Readers Debate: “Who Needs You, Big Publishing?”

By Jason Boog Comment

scott23.jpgLast week we wrote about author Scott Sigler’s provocative Tools of Change presentation, Who Needs You, Big Publishing?

This week, Sigler (pictured, via Amy Davis Roth) wrote in with additional commentary about how he self-published a science fiction football novel called The Rookie–stressing that his audience building work: “what’s missing from the condensed version of the presentation is the 15 minutes I spent on audience generation and retention (out of a 25-minute presentation). I have given away eight full, unabridged audiobooks, two audio novellas and three audio short story collections. Over 100 hours of story content, all for free, which is where I generated my audience.”

He continued: “Crown Publishing has done great things to help advance my career, but my core audience has been with me longer than I’ve been with Crown. The point of the presentation was that authors who embrace free content can generate an online audience, and maintain a connection with that audience can look to sell books directly from author to end reader.”

Our readers had some passionate responses as well. Read more after the jump.

Pamela12 wrote: “Definitely the future…with authors controlling their own copyrights there’s infinitely more control and no need to work about being “out of print” either. I’m an Indie author (Silent Sorority). Sales are growing month over month based on the many tools now available to reach readers online.”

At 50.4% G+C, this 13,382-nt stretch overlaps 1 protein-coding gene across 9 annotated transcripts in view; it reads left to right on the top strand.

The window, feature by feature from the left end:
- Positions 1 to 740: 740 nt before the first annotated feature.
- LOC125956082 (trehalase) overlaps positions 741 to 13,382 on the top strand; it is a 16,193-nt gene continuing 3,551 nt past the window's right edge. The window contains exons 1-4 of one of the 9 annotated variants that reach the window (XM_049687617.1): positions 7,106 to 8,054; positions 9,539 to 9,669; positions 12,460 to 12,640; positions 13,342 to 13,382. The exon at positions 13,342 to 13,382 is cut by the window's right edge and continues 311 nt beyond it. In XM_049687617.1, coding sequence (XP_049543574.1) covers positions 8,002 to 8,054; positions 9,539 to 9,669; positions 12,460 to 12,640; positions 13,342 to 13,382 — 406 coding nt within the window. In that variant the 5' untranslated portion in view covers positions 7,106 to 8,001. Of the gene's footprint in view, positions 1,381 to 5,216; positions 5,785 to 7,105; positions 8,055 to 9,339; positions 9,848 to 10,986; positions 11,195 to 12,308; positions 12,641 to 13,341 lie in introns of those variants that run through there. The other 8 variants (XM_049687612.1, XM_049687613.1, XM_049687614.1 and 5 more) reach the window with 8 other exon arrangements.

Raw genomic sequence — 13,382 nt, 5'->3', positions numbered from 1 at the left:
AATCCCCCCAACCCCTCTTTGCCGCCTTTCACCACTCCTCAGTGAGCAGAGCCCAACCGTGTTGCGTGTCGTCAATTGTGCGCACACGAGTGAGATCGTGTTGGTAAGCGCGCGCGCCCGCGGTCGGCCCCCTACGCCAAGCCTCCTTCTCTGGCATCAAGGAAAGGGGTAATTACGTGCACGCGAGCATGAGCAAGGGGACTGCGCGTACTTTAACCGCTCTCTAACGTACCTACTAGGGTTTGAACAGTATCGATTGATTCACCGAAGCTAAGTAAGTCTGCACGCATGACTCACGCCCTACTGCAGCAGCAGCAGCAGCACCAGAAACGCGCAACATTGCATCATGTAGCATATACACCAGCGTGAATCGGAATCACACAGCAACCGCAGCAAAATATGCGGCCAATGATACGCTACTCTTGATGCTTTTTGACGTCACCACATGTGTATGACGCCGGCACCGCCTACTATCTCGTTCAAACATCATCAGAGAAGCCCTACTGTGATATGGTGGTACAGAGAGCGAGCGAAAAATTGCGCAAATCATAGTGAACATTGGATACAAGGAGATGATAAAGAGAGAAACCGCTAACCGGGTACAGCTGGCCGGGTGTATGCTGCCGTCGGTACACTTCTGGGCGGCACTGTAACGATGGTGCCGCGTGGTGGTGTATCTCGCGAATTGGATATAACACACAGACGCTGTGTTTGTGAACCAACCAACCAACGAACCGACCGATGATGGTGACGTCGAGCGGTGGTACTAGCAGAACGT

Bear Mountain Books wrote: “Some authors can probably excel at self-publishing, but others can’t or won’t want to. There are a lot of “chores” that are included in self-publishing, including keeping the backlist out there in front of readers, cover work, artwork, proofing…and some authors will be ready and willing to take that on. Some are even qualified to do so or will learn … There’s always been more than one way to climb a mountain, we’re just seeing a few new, viable trails open up. Some people are going to use those trails to race to the top. Others will prefer the old, comfortable way, and still others will fall off the ledges on the way up.”

Finally, Maggie Stiefvater wrote: “Before before I was able to go full time with my writing (which was POSSIBLE because of big publishing), I was a full-time artist. I loved it. However, it was also a 60 hour a week job because of the marketing, branding, blogging, sales, taxes, gallery trips, as well as the actual art-making. I got to keep all of my earnings, yes — but I was spending the vast majority of my work week on something OTHER than creating art. This model’s been around for a long time with other creative pursuits, but you’ll notice that there are also many, many publishers and print companies around to streamline that part of it and handle the non-creative aspects of making a creative living.”